He said the nuclear submarine’s power was cabled up Nawiliwili Road to the Lihue Mill at the same time a connection was being established from Kauai Electric’s generating station at Port Allen to the mill.

“The power was required to restart Lihue Mill’s big 25-megawatt power plant. Ultimately, both lines (from the sub and from Port Allen) were available at the same time. An engineer opted to use the Port Allen line.

“So nuclear power never did actually power Kauai.”

Iwa brought us together

Carol Sakai-Feiteira said, “When Hurricane Iwa hit Oahu, I was living in an apartment on Piikoi Street. Our power went out for about three hours.”

Her parents’ house near King Intermediate School in Kaneohe was in a pocket area and was without electricity for three weeks. Food in their refrigerators had spoiled.

“I previously told my Thrifty Car Rental co-workers on Maui and Kauai that they could stay at our apartment when they flew in to do their Christmas shopping rather than pay for a hotel,” Sakai-Feiteira continued.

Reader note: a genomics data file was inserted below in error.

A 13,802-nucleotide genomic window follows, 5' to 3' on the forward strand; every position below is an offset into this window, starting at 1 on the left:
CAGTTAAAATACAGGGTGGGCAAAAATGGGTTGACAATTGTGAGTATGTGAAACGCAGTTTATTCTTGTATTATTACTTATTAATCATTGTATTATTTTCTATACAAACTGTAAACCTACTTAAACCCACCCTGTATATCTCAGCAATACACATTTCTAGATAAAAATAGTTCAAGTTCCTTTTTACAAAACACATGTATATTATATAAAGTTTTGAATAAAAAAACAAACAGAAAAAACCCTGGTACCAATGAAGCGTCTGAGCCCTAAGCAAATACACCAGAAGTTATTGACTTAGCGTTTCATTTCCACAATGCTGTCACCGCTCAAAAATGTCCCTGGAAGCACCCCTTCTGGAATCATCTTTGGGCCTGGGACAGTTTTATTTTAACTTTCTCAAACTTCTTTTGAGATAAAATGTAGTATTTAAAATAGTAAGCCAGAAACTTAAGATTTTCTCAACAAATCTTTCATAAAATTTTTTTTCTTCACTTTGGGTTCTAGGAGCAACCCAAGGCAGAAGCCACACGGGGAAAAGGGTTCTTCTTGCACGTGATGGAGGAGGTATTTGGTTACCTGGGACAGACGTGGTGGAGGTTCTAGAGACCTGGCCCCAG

“Our Maui manager, Glenn Feiteira, took me up on the offer. I told him that I’d take him shopping, but asked him to help at my parents’ home. They were on the mainland.

“We went to Kaneohe and pulled out the banana plants that were destroyed and emptied the two refrigerators.

“Hurricane Iwa turned out to be a blessing in disguise. Glenn and I started dating and have been happily married since 1985!”

I asked her how sparks could fly with no electricity. She replied, “Trust, respect, and friendship grew into love. Plus a dozen long stemmed red roses for my December birthday! And roses and flowers at least four times a year ever since!”

If you have a story about how you were affected by a hurricane, send me an email.

This is an El Nino year. Its warmer water means Pacific storms and hurricanes might be stronger and more numerous. I encourage all of us to be prepared.

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Bob Sigall is the author of the five “The Companies We Keep” books. Contact him at Sigall@Yahoo.com or sign up for his free newsletter at RearviewMirrorInsider.com.